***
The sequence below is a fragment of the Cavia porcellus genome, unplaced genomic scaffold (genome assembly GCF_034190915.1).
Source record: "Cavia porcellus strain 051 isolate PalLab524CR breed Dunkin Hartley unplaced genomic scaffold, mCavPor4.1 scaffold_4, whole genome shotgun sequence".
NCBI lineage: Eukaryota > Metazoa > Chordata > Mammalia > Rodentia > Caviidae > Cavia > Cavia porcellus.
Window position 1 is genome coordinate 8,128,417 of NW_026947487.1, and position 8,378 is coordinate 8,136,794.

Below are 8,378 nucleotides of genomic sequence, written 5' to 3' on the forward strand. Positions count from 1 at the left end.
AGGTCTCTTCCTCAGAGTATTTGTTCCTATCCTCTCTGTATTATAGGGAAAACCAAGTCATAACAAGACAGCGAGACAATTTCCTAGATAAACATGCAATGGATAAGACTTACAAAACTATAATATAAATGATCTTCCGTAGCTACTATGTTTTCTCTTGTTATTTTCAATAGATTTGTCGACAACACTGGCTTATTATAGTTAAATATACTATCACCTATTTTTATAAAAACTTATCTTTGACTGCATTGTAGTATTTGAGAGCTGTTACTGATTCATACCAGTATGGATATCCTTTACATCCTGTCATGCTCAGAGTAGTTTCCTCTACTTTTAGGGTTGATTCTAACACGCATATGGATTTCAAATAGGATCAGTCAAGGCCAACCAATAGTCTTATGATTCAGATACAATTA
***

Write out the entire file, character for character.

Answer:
The sequence below is a fragment of the Cavia porcellus genome, unplaced genomic scaffold (genome assembly GCF_034190915.1).
Source record: "Cavia porcellus strain 051 isolate PalLab524CR breed Dunkin Hartley unplaced genomic scaffold, mCavPor4.1 scaffold_4, whole genome shotgun sequence".
NCBI lineage: Eukaryota > Metazoa > Chordata > Mammalia > Rodentia > Caviidae > Cavia > Cavia porcellus.
Window position 1 is genome coordinate 8,128,417 of NW_026947487.1, and position 8,378 is coordinate 8,136,794.

Below are 8,378 nucleotides of genomic sequence, written 5' to 3' on the forward strand. Positions count from 1 at the left end.
AGGTCTCTTCCTCAGAGTATTTGTTCCTATCCTCTCTGTATTATAGGGAAAACCAAGTCATAACAAGACAGCGAGACAATTTCCTAGATAAACATGCAATGGATAAGACTTACAAAACTATAATATAAATGATCTTCCGTAGCTACTATGTTTTCTCTTGTTATTTTCAATAGATTTGTCGACAACACTGGCTTATTATAGTTAAATATACTATCACCTATTTTTATAAAAACTTATCTTTGACTGCATTGTAGTATTTGAGAGCTGTTACTGATTCATACCAGTATGGATATCCTTTACATCCTGTCATGCTCAGAGTAGTTTCCTCTACTTTTAGGGTTGATTCTAACACGCATATGGATTTCAAATAGGATCAGTCAAGGCCAACCAATAGTCTTATGATTCAGATACAATTA